The House on Wednesday passed Republican-led legislation to overturn President Joe Biden’s student debt relief program and nullify the freeze on federal student loan payments and interest.
The rebuke of Biden’s student loan policies cleared the House on a 218-203 vote. The measure now heads to the Senate where it faces an uncertain path.
Vote breakdown: Two Democrats broke with Biden and joined with Republicans in voting to block student debt relief. Democratic Reps. Jared Golden of Maine and and Marie Gluesenkamp Pérez of Washington voted in favor of the GOP resolution.
Debt ceiling looms: Nearly all House Republicans already voted to block student debt relief as part of their bill last month to raise the debt ceiling alongside spending cuts and other policy changes.
The latest legislation passed the House as some conservatives are pushing Republican negotiators to continue to demand the White House agree to undo Biden’s student debt plan, which offers up to $20,000 of loan forgiveness for tens of millions of borrowers, in exchange for raising the debt ceiling.
Rep. Chip Roy (R-Texas) on Wednesday urged colleagues to “hold the line” and keep student debt relief as one of the items on the table in the talks, even though White House officials have said repealing the president’s policy accomplishments are a non-starter.
Floor debate: Republicans on Wednesday railed against Biden’s relief plan, criticizing it as too expensive and unfair to people who didn’t take out student loans.
Rep. Bob Good (R-Va.), the sponsor of the Congressional Review Act resolution, blasted Biden’s more than $300 billion debt relief plan as a “reckless, unfair, unlawful, unconstitutional student loan transfer scheme.”
“The Biden administration is simply transferring the debt from borrowers who willingly took out student loans to hardworking taxpayers who did not,” said Rep. Virginia Foxx (R-N.C.), the chair of the House education committee.
Foxx sparred on the House floor with Rep. Maxwell Frost (D-Fla.) who accused Republicans of using “bigoted logic” in arguing that student loan forgiveness is unfair.
“If we legislated using the logic that you bring to this issue here today, women and Black folks wouldn’t have the right to vote because it would be unfair to those who never got to vote before them,” Frost said.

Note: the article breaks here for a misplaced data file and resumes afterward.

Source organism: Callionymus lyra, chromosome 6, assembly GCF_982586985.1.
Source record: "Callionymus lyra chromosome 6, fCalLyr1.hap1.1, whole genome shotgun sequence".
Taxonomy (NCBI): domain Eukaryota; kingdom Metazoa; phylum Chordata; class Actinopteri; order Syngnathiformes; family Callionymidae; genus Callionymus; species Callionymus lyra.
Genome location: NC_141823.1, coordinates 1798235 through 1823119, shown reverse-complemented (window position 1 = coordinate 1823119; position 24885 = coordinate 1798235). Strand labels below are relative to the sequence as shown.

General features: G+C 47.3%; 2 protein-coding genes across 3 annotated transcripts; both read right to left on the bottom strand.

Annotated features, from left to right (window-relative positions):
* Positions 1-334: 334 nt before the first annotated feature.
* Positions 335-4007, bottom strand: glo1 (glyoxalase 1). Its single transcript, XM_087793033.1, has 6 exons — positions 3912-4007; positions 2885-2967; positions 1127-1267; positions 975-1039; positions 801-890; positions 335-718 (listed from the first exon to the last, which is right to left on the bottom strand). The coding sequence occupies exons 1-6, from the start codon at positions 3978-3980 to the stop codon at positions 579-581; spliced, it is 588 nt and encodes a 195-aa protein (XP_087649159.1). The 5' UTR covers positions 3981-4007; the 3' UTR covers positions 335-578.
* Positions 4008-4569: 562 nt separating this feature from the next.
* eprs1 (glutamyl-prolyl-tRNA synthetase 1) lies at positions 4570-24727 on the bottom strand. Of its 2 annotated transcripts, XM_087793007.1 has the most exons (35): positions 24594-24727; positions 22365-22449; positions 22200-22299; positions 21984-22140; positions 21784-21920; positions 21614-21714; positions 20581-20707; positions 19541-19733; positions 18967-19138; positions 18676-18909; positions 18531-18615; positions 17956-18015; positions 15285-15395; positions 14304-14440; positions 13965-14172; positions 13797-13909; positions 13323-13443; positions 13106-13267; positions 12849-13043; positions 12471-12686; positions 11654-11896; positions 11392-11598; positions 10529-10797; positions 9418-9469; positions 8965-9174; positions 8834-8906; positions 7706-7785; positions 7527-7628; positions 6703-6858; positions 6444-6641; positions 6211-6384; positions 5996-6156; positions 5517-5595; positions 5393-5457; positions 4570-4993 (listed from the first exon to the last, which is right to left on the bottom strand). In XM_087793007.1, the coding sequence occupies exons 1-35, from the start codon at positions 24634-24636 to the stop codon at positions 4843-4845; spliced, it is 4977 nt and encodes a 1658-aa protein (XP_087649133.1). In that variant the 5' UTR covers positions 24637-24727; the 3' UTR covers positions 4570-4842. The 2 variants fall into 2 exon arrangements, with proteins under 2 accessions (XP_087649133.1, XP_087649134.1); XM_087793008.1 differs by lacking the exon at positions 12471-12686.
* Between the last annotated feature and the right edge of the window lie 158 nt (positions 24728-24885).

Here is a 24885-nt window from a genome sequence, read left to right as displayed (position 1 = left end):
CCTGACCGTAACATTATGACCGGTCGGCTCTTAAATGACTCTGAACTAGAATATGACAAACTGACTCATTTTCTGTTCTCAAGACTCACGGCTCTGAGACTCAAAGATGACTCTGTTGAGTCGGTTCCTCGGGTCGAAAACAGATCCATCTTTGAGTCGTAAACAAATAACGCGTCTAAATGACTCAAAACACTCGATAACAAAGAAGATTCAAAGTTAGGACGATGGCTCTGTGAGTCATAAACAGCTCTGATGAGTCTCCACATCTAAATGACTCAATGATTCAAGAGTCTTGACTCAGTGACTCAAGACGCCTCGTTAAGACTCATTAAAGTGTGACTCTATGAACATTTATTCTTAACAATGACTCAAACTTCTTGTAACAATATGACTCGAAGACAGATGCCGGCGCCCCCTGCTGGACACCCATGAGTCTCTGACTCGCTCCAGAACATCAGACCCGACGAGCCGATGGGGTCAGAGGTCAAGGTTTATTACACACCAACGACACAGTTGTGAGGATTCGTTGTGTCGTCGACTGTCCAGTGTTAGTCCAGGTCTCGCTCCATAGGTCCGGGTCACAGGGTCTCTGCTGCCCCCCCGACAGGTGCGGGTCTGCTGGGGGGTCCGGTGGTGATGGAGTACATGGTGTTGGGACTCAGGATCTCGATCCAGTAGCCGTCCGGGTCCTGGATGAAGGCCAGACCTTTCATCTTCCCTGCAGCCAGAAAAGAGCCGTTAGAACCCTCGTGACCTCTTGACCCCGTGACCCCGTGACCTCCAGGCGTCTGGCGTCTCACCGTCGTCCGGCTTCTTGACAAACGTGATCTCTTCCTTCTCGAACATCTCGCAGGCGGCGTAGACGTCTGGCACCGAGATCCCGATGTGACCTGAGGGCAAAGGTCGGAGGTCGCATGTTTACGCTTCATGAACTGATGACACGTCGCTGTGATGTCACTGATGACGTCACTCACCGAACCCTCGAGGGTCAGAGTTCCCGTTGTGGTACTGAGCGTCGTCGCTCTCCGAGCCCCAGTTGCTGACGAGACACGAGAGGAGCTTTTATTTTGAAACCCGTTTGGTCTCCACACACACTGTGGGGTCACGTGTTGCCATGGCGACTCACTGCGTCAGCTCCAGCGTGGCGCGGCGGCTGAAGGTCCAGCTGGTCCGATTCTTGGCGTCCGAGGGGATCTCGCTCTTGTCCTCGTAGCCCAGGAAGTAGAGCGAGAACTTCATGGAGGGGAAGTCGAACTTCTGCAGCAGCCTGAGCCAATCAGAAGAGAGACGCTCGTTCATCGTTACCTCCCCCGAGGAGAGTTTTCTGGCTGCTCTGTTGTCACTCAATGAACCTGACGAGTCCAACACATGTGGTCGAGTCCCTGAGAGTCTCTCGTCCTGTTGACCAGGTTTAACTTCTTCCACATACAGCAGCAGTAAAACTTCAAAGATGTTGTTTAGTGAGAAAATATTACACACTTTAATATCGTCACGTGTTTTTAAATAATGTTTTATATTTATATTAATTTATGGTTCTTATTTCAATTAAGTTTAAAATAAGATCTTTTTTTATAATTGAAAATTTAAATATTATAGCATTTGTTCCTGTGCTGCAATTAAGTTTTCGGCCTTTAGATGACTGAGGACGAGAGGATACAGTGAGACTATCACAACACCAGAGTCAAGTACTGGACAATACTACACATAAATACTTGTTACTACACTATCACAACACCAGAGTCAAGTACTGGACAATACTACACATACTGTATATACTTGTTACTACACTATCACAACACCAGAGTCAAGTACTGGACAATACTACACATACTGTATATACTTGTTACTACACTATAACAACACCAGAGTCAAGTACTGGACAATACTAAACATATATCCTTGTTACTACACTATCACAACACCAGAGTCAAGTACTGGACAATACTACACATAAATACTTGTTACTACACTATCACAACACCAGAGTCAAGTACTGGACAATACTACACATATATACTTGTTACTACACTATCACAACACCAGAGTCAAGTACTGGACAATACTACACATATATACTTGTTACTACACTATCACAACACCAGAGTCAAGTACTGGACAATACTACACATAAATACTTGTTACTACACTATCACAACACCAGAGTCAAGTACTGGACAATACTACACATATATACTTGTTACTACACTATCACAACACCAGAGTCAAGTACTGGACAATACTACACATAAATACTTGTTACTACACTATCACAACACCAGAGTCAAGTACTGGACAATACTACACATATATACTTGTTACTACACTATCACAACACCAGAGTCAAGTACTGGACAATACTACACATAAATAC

Foxx demanded that Frosh’s comments be taken down from the House record. After several minutes of deliberation among aides on the House floor, Frost withdrew the comments and continued with his speech.
Democrats defended Biden’s plan, pointing to Education Department estimates that most borrowers who would receive relief come from families earning below $75,000. The income caps on the program are $125,000 for individuals and $250,000 for couples.
“Student debt cancellation can and will change and save lives,” said Rep. Ayanna Pressley (D-Mass.), who was a key lawmaker pressuring Biden into canceling student debt and blasted the Republican effort to undo “gut essential relief” from borrowers.
Veto threat: White House press secretary Karine Jean-Pierre on Wednesday reiterated that Biden would reject the legislative effort to overturn his student debt relief program. “He will veto this bill,” Jean-Pierre said.
She criticized Republican lawmakers for “shamelessly” going after student loan forgiveness when some of them received forgiveness on their small business loans during the pandemic under the Paycheck Protection Program.
Jean-Pierre also defended the administration’s plan to cancel debt as a way to “help prevent borrowers from default when loan payments restart this summer.”
What’s next: The legislative effort to stop Biden’s student debt plan now heads to the Senate.
Under the Congressional Review Act, Republicans can force a vote in the Democrat-controlled chamber and bypass the typical 60-vote threshold needed to overcome a filibuster. The measure can pass with a simple majority vote.
Nearly all Senate Republicans have signed onto the resolution, S.J. Res. 22. But it’s not clear yet if Republicans, led by Sen. Bill Cassidy, the ranking member of the Senate education committee, will be able to convince a handful of moderate Democrats to break with the White House and vote against student debt relief.
Several Democrats have expressed concerns with Biden’s loan forgiveness plan but haven’t said whether they’d vote to block it.